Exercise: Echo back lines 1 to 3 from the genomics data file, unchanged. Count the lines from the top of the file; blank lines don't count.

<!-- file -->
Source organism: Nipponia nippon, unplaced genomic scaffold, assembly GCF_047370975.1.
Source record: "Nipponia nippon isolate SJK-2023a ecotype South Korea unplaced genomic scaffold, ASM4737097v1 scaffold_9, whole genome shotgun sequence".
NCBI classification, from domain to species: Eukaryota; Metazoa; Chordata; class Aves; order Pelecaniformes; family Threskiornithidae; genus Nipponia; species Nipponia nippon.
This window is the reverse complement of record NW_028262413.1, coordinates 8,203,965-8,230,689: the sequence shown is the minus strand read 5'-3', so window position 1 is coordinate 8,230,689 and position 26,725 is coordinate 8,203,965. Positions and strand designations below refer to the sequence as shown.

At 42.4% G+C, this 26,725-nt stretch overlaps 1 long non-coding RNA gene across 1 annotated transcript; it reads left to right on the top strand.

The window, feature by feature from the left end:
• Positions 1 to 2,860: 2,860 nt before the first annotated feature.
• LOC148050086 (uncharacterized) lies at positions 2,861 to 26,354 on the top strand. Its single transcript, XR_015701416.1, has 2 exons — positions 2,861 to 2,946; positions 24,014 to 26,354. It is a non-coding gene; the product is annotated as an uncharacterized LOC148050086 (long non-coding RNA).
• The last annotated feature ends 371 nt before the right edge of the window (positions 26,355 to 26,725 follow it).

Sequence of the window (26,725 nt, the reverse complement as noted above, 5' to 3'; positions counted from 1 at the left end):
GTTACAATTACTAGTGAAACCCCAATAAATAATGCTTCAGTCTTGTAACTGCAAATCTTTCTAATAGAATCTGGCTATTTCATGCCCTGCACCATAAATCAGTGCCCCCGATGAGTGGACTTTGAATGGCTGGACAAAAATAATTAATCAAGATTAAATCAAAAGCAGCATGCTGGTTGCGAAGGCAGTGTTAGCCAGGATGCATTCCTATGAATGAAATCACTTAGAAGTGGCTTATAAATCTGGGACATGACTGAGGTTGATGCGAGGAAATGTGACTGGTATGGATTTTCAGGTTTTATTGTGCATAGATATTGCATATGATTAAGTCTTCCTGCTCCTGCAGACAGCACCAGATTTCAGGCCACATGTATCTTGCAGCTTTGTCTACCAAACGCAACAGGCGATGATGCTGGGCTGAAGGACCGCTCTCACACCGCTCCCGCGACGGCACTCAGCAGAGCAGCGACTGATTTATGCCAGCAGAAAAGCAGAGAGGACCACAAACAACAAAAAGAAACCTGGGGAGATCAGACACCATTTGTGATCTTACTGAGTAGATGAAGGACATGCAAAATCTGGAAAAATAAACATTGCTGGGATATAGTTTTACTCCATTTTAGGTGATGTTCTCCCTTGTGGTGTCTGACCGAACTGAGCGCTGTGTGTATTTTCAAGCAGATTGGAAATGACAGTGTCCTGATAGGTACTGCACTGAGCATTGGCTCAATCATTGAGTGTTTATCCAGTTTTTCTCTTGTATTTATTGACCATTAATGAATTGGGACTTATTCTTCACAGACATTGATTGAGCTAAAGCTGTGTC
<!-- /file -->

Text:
Source organism: Nipponia nippon, unplaced genomic scaffold, assembly GCF_047370975.1.
Source record: "Nipponia nippon isolate SJK-2023a ecotype South Korea unplaced genomic scaffold, ASM4737097v1 scaffold_9, whole genome shotgun sequence".
NCBI classification, from domain to species: Eukaryota; Metazoa; Chordata; class Aves; order Pelecaniformes; family Threskiornithidae; genus Nipponia; species Nipponia nippon.